Costs of a new technology are very fluid, and usually go down over time. Benefits are hard to capture in a single statistic - quite often a new treatment generates large benefits for some patients , no benefits and no harms for others, and the treatment harms some other patients. An average treatment effect may be nonsensical since no individual patient ever experiences the average effect.

Cost benefit analysis is easily manipulated to stop new treatments. For example, if a study population includes wrongly-diagnosed patients, and the results are diagnosed by 'intention to treat' methods, then almost any medical treatment will appear feebly effective.

This was done for the breakthrough intiviral influenza treatment Relenza by the UK state organization NICE which decides what gets funded by the NHS. By including people who (as it turned out, following testing) did not have the flu virus in the study population, the average effectiveness of Relenza was diminished.

In other words, there was a bimodal distribution of results - those patients with flu had the illness significantly shortened (by several days), those who (as it turned out) did not have flu did not get any benefits. The average effectiveness therefore depends on the proportion of patients in each category - in the study reported by NICE the avarega effectiveness was that the illness was shorted by a day, which NICE declared was insignificant given the high cost of the new drug - so the drug was not made widely available.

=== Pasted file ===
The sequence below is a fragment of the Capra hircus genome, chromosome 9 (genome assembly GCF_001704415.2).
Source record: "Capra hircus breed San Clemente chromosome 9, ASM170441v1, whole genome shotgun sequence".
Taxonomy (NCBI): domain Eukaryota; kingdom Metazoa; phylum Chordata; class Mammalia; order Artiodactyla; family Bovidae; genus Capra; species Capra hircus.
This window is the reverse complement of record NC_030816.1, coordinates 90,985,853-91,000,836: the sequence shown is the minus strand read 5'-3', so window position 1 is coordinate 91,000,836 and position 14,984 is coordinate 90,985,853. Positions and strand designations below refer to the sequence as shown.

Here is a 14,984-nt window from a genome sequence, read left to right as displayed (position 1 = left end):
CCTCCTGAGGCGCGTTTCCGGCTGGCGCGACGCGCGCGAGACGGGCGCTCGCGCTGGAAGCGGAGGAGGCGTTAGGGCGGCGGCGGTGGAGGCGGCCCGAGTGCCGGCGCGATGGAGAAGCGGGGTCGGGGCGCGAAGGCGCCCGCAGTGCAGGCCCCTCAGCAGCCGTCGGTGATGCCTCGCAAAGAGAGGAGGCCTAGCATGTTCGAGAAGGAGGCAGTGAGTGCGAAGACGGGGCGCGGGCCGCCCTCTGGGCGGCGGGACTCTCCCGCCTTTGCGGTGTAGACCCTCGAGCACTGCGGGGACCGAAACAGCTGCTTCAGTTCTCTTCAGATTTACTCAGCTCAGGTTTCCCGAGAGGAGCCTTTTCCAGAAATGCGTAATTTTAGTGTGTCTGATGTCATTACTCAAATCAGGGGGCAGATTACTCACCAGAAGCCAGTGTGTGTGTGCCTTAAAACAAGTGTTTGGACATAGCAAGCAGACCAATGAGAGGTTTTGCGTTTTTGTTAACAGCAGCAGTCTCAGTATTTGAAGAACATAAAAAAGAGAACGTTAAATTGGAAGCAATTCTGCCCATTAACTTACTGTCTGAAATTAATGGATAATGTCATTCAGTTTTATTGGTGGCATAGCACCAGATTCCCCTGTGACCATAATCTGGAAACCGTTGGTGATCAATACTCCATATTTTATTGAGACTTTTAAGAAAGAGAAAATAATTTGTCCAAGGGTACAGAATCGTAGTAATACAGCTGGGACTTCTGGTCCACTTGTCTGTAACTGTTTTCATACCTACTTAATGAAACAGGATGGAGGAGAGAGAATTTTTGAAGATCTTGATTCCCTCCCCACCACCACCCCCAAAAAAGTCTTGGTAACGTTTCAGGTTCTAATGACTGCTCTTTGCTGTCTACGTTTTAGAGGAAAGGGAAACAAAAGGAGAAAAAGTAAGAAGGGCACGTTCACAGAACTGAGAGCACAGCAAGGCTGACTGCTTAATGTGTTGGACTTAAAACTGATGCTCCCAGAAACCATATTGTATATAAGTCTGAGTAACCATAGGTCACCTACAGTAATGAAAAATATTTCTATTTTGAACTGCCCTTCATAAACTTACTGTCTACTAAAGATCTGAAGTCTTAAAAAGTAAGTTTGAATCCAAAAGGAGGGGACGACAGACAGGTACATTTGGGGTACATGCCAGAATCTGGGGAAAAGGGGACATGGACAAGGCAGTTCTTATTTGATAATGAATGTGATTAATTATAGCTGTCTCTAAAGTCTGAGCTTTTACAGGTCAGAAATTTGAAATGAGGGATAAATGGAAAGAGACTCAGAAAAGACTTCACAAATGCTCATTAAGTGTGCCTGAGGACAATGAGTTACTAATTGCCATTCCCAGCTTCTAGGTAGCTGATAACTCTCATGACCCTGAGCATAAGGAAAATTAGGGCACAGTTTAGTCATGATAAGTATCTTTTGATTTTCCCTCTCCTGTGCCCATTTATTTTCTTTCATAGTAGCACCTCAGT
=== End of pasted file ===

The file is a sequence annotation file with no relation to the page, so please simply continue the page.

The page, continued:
Usually, this kind of therapeutic nihilism will be justified, because most new inventions don't work very well - but it will also stop treatments which might have evolved to the point of being amajor breakthrough.

In a nutshell - it is difficult to determine effectiveness, and costs are chageable - so cost- effectiveness is often a meaningless concept; and technocracy in practice lacks both validity and objectivity.

The answer? Allow markets and let the market decide - if possible.

DeliberatelyMisunderstood writes:

There are other costs than the building of the photon accelerator. Magnetic fields cause the photons to orbit, and the photons pass through "gaps" that accelerate it, until eventually a tiny beam can be created. This whole process takes time, a team of specialized technician/particle physicists, and a great deal of energy to keep the thing going, even with a somewhat recent reduction in that arena (energy) through the use of super-conducting magnets.

Daublin writes:

Matt writes:
It will be built, a rich man will build it and rent it out to the less rich.

Matt, I wish it were legal to do that sort of thing. Once you are doing anything remotely medical, however, an American cannot simply do what they want. The state will decide how it runs, who is allowed to work on it, and how much may be charged to use it. The rich man will get scraps of freedom here and there as exceptions rather than the rule, and those scraps will be billed as radical market-driven experiments.

I do wish that socialist-minded folks would concentrate on offering services rather than seizing existing ones.

Ambulance Nurse writes:

I know that esophageal cancer can be treated seventy-per-cent on the first stage. The problem is that desease has no symptoms in the beginning.
Ambulance Nurse